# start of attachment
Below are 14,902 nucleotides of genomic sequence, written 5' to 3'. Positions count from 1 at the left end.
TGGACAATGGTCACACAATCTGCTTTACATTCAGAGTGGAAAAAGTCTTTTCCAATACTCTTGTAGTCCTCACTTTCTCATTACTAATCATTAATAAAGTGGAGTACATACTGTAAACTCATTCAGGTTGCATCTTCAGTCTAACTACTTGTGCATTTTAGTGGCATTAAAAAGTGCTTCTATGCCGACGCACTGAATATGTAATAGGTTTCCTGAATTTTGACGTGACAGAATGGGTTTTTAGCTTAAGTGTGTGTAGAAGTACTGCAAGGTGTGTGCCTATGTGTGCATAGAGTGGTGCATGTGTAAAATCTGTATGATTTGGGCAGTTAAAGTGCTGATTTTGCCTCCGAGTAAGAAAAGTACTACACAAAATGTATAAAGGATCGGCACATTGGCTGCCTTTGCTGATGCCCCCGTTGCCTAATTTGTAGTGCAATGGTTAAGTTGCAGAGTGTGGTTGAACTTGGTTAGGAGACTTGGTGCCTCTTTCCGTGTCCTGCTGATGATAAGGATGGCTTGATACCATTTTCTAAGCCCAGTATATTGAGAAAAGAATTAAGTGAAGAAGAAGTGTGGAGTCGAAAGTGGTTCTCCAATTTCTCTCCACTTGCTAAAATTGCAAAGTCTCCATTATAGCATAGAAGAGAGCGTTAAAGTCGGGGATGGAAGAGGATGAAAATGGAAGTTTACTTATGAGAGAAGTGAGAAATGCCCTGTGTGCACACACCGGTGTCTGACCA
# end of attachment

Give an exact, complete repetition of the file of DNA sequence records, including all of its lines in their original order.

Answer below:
Below are 14,902 nucleotides of genomic sequence, written 5' to 3'. Positions count from 1 at the left end.
TGGACAATGGTCACACAATCTGCTTTACATTCAGAGTGGAAAAAGTCTTTTCCAATACTCTTGTAGTCCTCACTTTCTCATTACTAATCATTAATAAAGTGGAGTACATACTGTAAACTCATTCAGGTTGCATCTTCAGTCTAACTACTTGTGCATTTTAGTGGCATTAAAAAGTGCTTCTATGCCGACGCACTGAATATGTAATAGGTTTCCTGAATTTTGACGTGACAGAATGGGTTTTTAGCTTAAGTGTGTGTAGAAGTACTGCAAGGTGTGTGCCTATGTGTGCATAGAGTGGTGCATGTGTAAAATCTGTATGATTTGGGCAGTTAAAGTGCTGATTTTGCCTCCGAGTAAGAAAAGTACTACACAAAATGTATAAAGGATCGGCACATTGGCTGCCTTTGCTGATGCCCCCGTTGCCTAATTTGTAGTGCAATGGTTAAGTTGCAGAGTGTGGTTGAACTTGGTTAGGAGACTTGGTGCCTCTTTCCGTGTCCTGCTGATGATAAGGATGGCTTGATACCATTTTCTAAGCCCAGTATATTGAGAAAAGAATTAAGTGAAGAAGAAGTGTGGAGTCGAAAGTGGTTCTCCAATTTCTCTCCACTTGCTAAAATTGCAAAGTCTCCATTATAGCATAGAAGAGAGCGTTAAAGTCGGGGATGGAAGAGGATGAAAATGGAAGTTTACTTATGAGAGAAGTGAGAAATGCCCTGTGTGCACACACCGGTGTCTGACCA